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Thread: Iran Tests Missiles, Vows To Hit Back If Attacked

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    Iran Tests Missiles, Vows To Hit Back If Attacked

    Iran tests missiles, vows to hit back if attacked

    http://rawstory.com/news/2008/Iran_t..._hit_0709.html

    (Gold9472: And I wouldn't blame them.)

    7/9/2008

    TEHRAN (Reuters) - Iran test-fired nine missiles on Wednesday and warned the United States and Israel it was ready to retaliate if they attacked the Islamic Republic over its disputed nuclear projects.

    Washington, which says Iran seeks atomic bombs, told Tehran to halt further tests if it wanted the world to trust it. Iran, the world's fourth largest oil producer, insists its nuclear program aims only at generating electricity.

    Rising tensions have rattled financial markets. Oil prices, which had slipped from record highs, rebounded about $2 a barrel after Wednesday's tests.

    Speculation that Israel could strike Iran has mounted since its air force staged an exercise last month that U.S. officials said involved 100 aircraft. The United States has not ruled out military action if diplomacy fails to resolve the nuclear row.

    "We warn the enemies who intend to threaten us with military exercises and empty psychological operations that our hand will always be on the trigger and our missiles will always be ready to launch," Revolutionary Guards air force commander Hossein Salami said, according to ISNA news agency.

    In televised comments, he said thousands of missiles were ready to be fired at "specific and pre-determined targets." Missiles were shown soaring from desert launchpads, leaving long vapor trails.

    Iran should "refrain from further missile tests if they truly seek to gain the trust of the world," White House spokesman Gordon Johndroe said.

    MISSILE SHIELD
    U.S. Secretary of State Condoleezza Rice suggested the tests justified an American missile shield plan with bases in eastern Europe that Russia strongly opposes.

    "Those who say that there is no Iranian threat against which to be building missile defenses perhaps ought to talk to the Iranians about ... the range of the missiles that they test fired," Rice said in Bulgaria.

    Russia, which has resisted U.S. calls for tougher U.N. sanctions on Iran, nevertheless says it shares concerns about Tehran's nuclear program. It responded to an Iranian rocket test in February by questioning Tehran's motives.

    Italy joined criticism of Iran's latest missile tests.

    "These are very dangerous missiles -- that's why the international community and not just Israel has an interest in blocking this escalation in a definitive way," Italian Foreign Minister Franco Frattini said in Ramallah, in the West Bank.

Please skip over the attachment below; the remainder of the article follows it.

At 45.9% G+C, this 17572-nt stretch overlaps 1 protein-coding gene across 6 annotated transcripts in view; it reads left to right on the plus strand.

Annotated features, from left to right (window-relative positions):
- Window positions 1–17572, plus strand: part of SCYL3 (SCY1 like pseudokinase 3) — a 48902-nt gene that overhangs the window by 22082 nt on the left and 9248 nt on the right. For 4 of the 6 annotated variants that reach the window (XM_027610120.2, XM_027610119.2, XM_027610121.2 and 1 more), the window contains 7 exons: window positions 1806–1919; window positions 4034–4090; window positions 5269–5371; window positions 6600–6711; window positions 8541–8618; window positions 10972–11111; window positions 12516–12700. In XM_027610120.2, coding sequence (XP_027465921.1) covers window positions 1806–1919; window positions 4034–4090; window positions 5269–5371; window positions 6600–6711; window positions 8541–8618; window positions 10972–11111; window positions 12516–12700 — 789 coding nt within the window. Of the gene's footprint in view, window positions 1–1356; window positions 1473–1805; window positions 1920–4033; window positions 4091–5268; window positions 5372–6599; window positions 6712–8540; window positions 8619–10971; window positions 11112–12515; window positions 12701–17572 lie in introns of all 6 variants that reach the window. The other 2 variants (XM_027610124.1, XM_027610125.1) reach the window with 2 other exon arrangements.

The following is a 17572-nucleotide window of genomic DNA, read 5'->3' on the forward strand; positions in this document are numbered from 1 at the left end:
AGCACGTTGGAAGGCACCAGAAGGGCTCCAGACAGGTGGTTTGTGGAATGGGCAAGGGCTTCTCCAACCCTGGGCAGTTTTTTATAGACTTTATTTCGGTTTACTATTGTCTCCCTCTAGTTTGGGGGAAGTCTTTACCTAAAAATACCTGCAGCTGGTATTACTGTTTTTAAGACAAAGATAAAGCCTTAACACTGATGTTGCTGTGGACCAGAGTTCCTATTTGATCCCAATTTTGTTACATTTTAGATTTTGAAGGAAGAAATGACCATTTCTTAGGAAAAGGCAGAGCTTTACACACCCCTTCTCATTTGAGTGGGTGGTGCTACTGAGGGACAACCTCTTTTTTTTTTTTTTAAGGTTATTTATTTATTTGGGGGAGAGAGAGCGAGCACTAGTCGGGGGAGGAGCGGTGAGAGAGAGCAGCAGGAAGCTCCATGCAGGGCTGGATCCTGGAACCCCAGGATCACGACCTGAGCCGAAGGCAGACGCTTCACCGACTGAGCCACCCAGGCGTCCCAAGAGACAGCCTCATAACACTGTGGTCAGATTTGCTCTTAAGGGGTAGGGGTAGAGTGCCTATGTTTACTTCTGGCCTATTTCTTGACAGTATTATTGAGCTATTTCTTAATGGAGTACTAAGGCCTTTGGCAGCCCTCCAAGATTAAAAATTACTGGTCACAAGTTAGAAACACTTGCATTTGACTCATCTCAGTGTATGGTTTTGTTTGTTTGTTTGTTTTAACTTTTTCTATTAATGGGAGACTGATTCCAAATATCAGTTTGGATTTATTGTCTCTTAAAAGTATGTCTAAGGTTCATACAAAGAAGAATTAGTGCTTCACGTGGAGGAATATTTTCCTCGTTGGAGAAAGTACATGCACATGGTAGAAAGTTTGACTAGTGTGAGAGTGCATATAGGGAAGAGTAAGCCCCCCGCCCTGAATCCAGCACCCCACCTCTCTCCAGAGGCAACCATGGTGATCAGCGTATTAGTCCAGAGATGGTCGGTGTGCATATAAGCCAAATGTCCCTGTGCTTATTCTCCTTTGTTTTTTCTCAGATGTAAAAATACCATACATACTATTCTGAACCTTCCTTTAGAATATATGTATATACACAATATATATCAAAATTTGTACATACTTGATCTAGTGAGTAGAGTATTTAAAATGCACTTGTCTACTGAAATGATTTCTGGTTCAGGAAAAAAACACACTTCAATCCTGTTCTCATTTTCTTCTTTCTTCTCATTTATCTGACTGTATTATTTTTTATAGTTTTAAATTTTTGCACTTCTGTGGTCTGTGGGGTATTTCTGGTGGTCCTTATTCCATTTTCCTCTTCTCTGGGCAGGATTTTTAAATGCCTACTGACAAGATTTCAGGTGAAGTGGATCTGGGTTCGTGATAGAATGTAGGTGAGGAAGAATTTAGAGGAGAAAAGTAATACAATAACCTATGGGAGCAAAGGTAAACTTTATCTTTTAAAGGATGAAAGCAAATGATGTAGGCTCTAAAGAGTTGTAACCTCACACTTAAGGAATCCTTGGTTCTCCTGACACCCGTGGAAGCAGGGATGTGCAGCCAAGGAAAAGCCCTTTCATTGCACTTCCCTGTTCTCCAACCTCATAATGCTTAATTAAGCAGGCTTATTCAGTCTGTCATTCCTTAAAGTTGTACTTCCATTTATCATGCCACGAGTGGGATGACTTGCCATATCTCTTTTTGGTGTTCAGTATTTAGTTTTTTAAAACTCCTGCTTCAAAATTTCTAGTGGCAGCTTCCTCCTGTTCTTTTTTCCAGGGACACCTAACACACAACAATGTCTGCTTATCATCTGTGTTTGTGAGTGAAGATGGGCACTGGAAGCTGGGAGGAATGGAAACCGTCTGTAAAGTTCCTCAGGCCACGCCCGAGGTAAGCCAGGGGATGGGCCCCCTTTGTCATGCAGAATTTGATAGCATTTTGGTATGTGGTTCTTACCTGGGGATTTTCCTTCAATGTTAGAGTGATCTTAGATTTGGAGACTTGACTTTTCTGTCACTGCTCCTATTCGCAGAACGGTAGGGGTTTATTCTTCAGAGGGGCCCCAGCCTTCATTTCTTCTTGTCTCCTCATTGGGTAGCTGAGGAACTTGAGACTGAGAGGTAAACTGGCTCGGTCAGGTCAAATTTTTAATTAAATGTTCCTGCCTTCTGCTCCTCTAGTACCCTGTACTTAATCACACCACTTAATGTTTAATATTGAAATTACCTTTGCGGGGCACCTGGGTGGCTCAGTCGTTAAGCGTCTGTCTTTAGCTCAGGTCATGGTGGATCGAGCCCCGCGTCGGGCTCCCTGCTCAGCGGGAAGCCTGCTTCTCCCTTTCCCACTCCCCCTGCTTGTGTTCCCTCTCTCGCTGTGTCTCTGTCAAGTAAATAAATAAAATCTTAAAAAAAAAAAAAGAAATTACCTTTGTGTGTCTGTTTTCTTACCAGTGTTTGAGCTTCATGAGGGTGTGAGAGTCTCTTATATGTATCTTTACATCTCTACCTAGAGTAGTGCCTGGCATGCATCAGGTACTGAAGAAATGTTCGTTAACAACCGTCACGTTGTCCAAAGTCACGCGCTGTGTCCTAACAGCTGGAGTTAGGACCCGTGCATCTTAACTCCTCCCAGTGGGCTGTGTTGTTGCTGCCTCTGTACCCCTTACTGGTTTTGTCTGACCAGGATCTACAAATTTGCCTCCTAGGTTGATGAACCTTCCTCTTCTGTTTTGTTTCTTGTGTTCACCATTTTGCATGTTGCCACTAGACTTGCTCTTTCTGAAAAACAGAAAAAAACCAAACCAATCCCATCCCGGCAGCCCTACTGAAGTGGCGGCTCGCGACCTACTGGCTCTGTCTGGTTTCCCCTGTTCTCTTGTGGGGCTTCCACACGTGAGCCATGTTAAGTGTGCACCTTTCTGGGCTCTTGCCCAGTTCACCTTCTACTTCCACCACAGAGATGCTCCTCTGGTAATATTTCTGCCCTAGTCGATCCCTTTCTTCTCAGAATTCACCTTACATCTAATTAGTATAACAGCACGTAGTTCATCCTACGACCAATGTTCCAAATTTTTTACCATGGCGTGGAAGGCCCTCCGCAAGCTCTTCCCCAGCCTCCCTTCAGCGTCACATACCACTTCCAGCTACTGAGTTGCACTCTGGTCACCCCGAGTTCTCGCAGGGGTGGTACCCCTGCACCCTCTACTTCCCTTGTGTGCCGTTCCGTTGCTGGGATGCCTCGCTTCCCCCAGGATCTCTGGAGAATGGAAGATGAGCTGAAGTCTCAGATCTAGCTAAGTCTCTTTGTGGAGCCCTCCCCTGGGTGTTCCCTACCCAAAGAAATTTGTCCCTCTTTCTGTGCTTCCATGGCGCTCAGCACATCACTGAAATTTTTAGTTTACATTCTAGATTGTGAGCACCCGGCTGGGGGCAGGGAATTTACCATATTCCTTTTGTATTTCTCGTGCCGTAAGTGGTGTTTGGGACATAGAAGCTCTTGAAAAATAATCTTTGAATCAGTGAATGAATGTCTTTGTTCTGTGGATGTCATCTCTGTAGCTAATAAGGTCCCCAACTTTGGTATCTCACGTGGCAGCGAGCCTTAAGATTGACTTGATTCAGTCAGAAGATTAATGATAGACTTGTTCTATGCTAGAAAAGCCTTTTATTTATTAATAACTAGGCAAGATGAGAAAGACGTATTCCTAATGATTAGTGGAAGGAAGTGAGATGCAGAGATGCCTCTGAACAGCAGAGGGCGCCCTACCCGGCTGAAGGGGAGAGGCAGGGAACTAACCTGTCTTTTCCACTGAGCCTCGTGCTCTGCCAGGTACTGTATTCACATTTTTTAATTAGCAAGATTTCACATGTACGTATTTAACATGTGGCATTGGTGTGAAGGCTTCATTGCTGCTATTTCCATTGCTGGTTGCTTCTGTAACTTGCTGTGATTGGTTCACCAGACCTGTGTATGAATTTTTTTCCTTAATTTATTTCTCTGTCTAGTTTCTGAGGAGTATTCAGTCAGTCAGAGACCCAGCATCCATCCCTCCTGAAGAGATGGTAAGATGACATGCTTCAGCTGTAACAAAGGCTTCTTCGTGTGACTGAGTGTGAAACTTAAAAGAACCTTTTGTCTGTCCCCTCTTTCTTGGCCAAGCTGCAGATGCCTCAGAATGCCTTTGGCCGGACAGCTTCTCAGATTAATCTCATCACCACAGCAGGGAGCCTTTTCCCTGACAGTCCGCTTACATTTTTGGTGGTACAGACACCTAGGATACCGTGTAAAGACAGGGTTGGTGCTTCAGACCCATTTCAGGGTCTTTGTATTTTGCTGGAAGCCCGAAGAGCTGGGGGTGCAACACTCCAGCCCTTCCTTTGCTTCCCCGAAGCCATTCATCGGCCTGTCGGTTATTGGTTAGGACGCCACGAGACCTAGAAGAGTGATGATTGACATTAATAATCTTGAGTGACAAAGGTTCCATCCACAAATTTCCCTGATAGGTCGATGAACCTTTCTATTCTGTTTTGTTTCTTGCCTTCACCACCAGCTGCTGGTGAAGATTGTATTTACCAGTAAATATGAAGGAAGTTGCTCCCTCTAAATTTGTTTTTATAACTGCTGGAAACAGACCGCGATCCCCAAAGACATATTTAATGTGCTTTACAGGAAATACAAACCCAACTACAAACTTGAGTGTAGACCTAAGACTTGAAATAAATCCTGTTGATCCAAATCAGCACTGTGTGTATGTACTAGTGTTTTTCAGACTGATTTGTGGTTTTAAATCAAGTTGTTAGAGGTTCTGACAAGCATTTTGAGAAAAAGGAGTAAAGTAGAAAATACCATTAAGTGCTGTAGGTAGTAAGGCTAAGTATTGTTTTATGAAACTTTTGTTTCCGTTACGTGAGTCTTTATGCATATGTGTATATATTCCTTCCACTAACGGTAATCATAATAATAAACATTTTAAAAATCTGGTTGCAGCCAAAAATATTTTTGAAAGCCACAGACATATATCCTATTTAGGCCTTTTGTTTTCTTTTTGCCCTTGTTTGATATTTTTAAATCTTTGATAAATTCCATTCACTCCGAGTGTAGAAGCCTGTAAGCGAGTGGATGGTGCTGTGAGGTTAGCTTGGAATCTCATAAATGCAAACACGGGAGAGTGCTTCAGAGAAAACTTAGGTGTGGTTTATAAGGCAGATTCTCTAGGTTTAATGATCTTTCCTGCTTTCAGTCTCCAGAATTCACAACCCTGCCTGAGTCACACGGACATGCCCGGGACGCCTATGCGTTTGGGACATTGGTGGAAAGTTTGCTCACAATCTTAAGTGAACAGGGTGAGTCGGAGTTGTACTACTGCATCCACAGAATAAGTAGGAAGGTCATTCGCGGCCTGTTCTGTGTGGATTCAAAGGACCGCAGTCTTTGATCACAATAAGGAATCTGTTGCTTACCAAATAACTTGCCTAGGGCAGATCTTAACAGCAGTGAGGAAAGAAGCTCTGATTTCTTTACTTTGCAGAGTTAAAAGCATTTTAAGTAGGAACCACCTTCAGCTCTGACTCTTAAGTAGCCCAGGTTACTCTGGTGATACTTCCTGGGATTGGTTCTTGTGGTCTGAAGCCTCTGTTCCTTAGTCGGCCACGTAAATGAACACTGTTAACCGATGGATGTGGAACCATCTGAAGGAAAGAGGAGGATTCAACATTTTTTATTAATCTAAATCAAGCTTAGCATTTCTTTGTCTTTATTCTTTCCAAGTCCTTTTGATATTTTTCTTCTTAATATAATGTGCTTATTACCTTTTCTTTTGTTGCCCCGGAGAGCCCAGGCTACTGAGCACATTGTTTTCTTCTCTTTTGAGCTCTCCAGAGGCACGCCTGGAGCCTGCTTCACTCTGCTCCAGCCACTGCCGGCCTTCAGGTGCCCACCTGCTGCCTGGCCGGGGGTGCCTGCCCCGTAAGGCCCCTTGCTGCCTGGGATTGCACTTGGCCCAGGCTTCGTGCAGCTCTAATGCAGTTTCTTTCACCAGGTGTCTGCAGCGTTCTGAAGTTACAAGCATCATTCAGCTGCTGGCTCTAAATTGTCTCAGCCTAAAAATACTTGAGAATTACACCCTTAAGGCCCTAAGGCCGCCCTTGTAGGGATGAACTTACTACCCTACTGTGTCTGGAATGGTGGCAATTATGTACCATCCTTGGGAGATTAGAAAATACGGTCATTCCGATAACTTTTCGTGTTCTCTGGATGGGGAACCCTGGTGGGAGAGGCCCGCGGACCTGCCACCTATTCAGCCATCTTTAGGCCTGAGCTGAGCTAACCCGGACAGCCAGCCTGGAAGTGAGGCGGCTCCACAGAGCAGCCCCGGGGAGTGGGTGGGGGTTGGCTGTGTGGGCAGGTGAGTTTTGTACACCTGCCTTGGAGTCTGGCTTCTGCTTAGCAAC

Iran's State Press TV said the "highly advanced" missiles tested by the Guards included a "new" Shahab 3 missile, which officials have said could reach targets 2,000 km (1,250 miles) away. Iran has said Israel and U.S. bases are in its range.

    Some U.S. facilities across the Gulf are little more than 200 km from Iran's coast, putting them well within range of Iranian missiles, even if analysts question their accuracy.

    The United States also has forces based in nearby Arab states, including Qatar and Bahrain, along with ships patrolling the Gulf waterway.

    Iran has said U.S. forces are vulnerable because of their presence in two of its neighbors, Iraq and Afghanistan.

    Israel, believed to be the Middle East's only nuclear-armed power, has vowed to prevent Iran from acquiring an atomic bomb.

    "Israel does not threaten Iran, but the Iranian nuclear program, combined with their aggressive ballistic missile program, is a matter of grave concern," Mark Regev, spokesman for Israeli Prime Minister Ehud Olmert, said after the tests.

    Leaders of the Group of Eight rich countries voiced serious concern on Tuesday at the proliferation risks posed by Iran's nuclear work. World powers have offered Iran incentives if it will suspend uranium enrichment. Tehran has rejected the demand.

    Iran has threatened to close the Strait of Hormuz, conduit for about 40 percent of globally traded oil, if it is attacked. The U.S. military says it will prevent any such action.

    The war of words heightens risks that a misunderstanding or a minor clash in the Gulf, for instance, could get out of hand.

    Tehran and Washington have not had diplomatic ties for almost 30 years and have few avenues for direct communications.

    An aide to Iran's Supreme Leader was quoted as saying on Tuesday that his country would hit Tel Aviv, U.S. shipping in the Gulf and U.S. interests in reply to any military strike.